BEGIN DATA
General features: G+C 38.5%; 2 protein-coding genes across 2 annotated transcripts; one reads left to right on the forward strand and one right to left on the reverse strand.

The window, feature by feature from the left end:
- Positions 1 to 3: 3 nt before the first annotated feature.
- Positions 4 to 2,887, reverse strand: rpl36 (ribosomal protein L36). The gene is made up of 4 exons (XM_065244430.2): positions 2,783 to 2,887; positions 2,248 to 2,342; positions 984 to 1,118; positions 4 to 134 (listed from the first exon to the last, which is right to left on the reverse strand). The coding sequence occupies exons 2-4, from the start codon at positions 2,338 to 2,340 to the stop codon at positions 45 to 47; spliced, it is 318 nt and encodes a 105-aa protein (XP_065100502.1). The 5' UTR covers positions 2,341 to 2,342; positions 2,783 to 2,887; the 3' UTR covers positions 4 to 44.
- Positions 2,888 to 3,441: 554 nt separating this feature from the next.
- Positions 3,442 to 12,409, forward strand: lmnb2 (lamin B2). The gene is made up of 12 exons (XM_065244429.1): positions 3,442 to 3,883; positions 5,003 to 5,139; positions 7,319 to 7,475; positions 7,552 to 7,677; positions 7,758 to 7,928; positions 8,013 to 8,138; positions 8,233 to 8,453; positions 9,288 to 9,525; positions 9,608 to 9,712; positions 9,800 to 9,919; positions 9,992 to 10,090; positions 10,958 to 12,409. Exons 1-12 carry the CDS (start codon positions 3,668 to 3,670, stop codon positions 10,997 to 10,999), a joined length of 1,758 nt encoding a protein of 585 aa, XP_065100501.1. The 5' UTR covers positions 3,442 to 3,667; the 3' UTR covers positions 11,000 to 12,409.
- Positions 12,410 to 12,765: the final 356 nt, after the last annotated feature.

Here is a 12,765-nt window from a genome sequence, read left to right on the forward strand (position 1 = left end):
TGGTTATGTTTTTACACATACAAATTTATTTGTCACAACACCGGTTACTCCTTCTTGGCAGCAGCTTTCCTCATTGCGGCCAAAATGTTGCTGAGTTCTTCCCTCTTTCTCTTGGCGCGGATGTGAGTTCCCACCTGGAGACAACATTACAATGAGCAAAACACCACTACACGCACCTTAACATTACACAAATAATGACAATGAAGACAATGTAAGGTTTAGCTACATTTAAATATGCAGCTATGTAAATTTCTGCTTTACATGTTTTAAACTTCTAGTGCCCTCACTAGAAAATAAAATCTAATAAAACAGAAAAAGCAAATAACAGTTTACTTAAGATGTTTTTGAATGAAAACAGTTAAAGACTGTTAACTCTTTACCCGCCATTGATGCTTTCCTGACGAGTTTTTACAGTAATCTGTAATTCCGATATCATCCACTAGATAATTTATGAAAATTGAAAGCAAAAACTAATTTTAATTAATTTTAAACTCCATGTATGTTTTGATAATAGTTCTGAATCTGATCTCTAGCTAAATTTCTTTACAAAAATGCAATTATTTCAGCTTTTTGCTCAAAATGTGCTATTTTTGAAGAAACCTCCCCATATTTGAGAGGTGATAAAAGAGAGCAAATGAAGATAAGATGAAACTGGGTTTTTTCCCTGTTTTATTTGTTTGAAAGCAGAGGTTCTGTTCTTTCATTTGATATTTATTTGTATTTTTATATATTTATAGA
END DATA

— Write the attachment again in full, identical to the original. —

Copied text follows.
General features: G+C 38.5%; 2 protein-coding genes across 2 annotated transcripts; one reads left to right on the forward strand and one right to left on the reverse strand.

The window, feature by feature from the left end:
- Positions 1 to 3: 3 nt before the first annotated feature.
- Positions 4 to 2,887, reverse strand: rpl36 (ribosomal protein L36). The gene is made up of 4 exons (XM_065244430.2): positions 2,783 to 2,887; positions 2,248 to 2,342; positions 984 to 1,118; positions 4 to 134 (listed from the first exon to the last, which is right to left on the reverse strand). The coding sequence occupies exons 2-4, from the start codon at positions 2,338 to 2,340 to the stop codon at positions 45 to 47; spliced, it is 318 nt and encodes a 105-aa protein (XP_065100502.1). The 5' UTR covers positions 2,341 to 2,342; positions 2,783 to 2,887; the 3' UTR covers positions 4 to 44.
- Positions 2,888 to 3,441: 554 nt separating this feature from the next.
- Positions 3,442 to 12,409, forward strand: lmnb2 (lamin B2). The gene is made up of 12 exons (XM_065244429.1): positions 3,442 to 3,883; positions 5,003 to 5,139; positions 7,319 to 7,475; positions 7,552 to 7,677; positions 7,758 to 7,928; positions 8,013 to 8,138; positions 8,233 to 8,453; positions 9,288 to 9,525; positions 9,608 to 9,712; positions 9,800 to 9,919; positions 9,992 to 10,090; positions 10,958 to 12,409. Exons 1-12 carry the CDS (start codon positions 3,668 to 3,670, stop codon positions 10,997 to 10,999), a joined length of 1,758 nt encoding a protein of 585 aa, XP_065100501.1. The 5' UTR covers positions 3,442 to 3,667; the 3' UTR covers positions 11,000 to 12,409.
- Positions 12,410 to 12,765: the final 356 nt, after the last annotated feature.

Here is a 12,765-nt window from a genome sequence, read left to right on the forward strand (position 1 = left end):
TGGTTATGTTTTTACACATACAAATTTATTTGTCACAACACCGGTTACTCCTTCTTGGCAGCAGCTTTCCTCATTGCGGCCAAAATGTTGCTGAGTTCTTCCCTCTTTCTCTTGGCGCGGATGTGAGTTCCCACCTGGAGACAACATTACAATGAGCAAAACACCACTACACGCACCTTAACATTACACAAATAATGACAATGAAGACAATGTAAGGTTTAGCTACATTTAAATATGCAGCTATGTAAATTTCTGCTTTACATGTTTTAAACTTCTAGTGCCCTCACTAGAAAATAAAATCTAATAAAACAGAAAAAGCAAATAACAGTTTACTTAAGATGTTTTTGAATGAAAACAGTTAAAGACTGTTAACTCTTTACCCGCCATTGATGCTTTCCTGACGAGTTTTTACAGTAATCTGTAATTCCGATATCATCCACTAGATAATTTATGAAAATTGAAAGCAAAAACTAATTTTAATTAATTTTAAACTCCATGTATGTTTTGATAATAGTTCTGAATCTGATCTCTAGCTAAATTTCTTTACAAAAATGCAATTATTTCAGCTTTTTGCTCAAAATGTGCTATTTTTGAAGAAACCTCCCCATATTTGAGAGGTGATAAAAGAGAGCAAATGAAGATAAGATGAAACTGGGTTTTTTCCCTGTTTTATTTGTTTGAAAGCAGAGGTTCTGTTCTTTCATTTGATATTTATTTGTATTTTTATATATTTATAGA